My understanding was that the test was timed. I believe they gave them an hour to finish. The class is over 90 minutes long (2:30-4:15, presumably with a break in there). He said that he finished in about 50 minutes, went back to review his work, and got distracted by a classmate. It was at the AoPS Academy. We don't do timed things at home, really. Just, do math for an hour, etc. If he dawdles, I might make him do more, or come back to it later.


Edited by SeaConquest, 14 November 2017 - 09:48 PM.


#6 SeaConquest

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Posted 14 November 2017 - 02:55 PM

Was the exam timed? My son does really well ... if its not timed and if he's in the comfort of his own surroundings! He just came out a couple of hours ago from the AMC 8 crying (only kid out of 25 that was visibly upset).  He only answered 14 out of 25 problems. The time (forty minutes), surroundings (unfamiliar location and people) and of course time of day (11 am with no mid morning smoothie like he's used to having) really conspired against him. 

 

Just our own recent experience with a timed test -- not much help! 

 

Poor guy. That sounds rough. :( Hugs.



#7 Arcadia

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Posted 14 November 2017 - 03:09 PM

My understanding was that the test was timed. I believe they gave them an hour to finish. The class is normally 90 minutes. He said that he finished in about 50 minutes, went back to review his work, and got distracted by a classmate. It was at the AoPS Academy.


That would probably eliminate the time and place factor for this BA test since it is a familiar location and he had time to spare. It might be test taking skills causing the mismatch you see between abilities and test scores.

#8 SeaConquest

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Posted 14 November 2017 - 03:36 PM

That would probably eliminate the time and place factor for this BA test since it is a familiar location and he had time to spare. It might be test taking skills causing the mismatch you see between abilities and test scores.

 

I wish that I knew how to help him! :(



#9 Arcadia

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Posted 14 November 2017 - 03:57 PM

I wish that I knew how to help him! :(

Test prep skills would help since time and anxiety aren’t the issue for the BA test. Did you get to see his exam answers? Did he miss out any questions by accident or did he complete all questions. My oldest had skip a question on a test, I had skip an entire two pages of a lower elementary level Chinese test (printed double sided) as a 1st or 2nd grader causing me to score 79/100 for an assessment test.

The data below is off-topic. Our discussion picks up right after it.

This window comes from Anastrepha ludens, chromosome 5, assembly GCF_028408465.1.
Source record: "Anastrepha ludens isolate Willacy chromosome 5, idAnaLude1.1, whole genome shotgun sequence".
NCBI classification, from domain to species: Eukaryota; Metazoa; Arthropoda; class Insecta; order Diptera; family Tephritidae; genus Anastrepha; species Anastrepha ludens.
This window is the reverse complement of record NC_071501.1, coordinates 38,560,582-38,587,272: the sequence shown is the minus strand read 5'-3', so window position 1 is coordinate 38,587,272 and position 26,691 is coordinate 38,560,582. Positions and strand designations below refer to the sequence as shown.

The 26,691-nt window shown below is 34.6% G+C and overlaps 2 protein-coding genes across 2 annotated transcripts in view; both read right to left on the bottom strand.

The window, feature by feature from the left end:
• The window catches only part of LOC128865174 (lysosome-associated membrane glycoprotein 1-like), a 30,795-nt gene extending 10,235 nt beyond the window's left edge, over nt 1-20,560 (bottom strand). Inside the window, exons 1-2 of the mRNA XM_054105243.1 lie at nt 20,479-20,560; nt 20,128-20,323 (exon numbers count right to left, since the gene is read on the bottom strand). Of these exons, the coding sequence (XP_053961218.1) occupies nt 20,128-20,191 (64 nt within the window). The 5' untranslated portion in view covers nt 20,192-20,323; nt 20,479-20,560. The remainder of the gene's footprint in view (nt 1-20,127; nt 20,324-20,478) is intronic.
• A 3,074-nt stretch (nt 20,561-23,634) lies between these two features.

If he has completed all the questions, what was he losing marks on? Was it insufficient working causing him to not get full credit per question?

I am pro test prep skills for a high stakes test where a child needs the scores badly for a program that would be of great emotional benefit. Like an academic scholarship for a program that would be a wonderful fit for that child. For Sacha who is turning 9, I am ambivalent about spending time on test prep skills for a BA test as I am assuming he is not getting a scholarship based on those scores.
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#10 mathnerd

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Posted 14 November 2017 - 04:57 PM

Could you run a small experiment to figure this out? Get one of the old Math Kangaroo or CML question papers and give him the test at home in a quiet environment. See if he scores better at home with less distractions. My DS scores very well in tests with least distractions. He is almost flawless when the test is proctored in a one-on-one situation. But, in a noisy room where there are a ton of kids, some speaking, some rattling their chairs, some dropping their pencils, some asking to go to the bathroom, he scores 60% on a test where he could have made 100%. He is not ADD or ADHD, but, human voices and activities break his concentration. My DS is a "people oriented person" and almost instinctively tunes in to what others are talking about even when it is none of his business - he tends to do the with other kids during tests, a lot.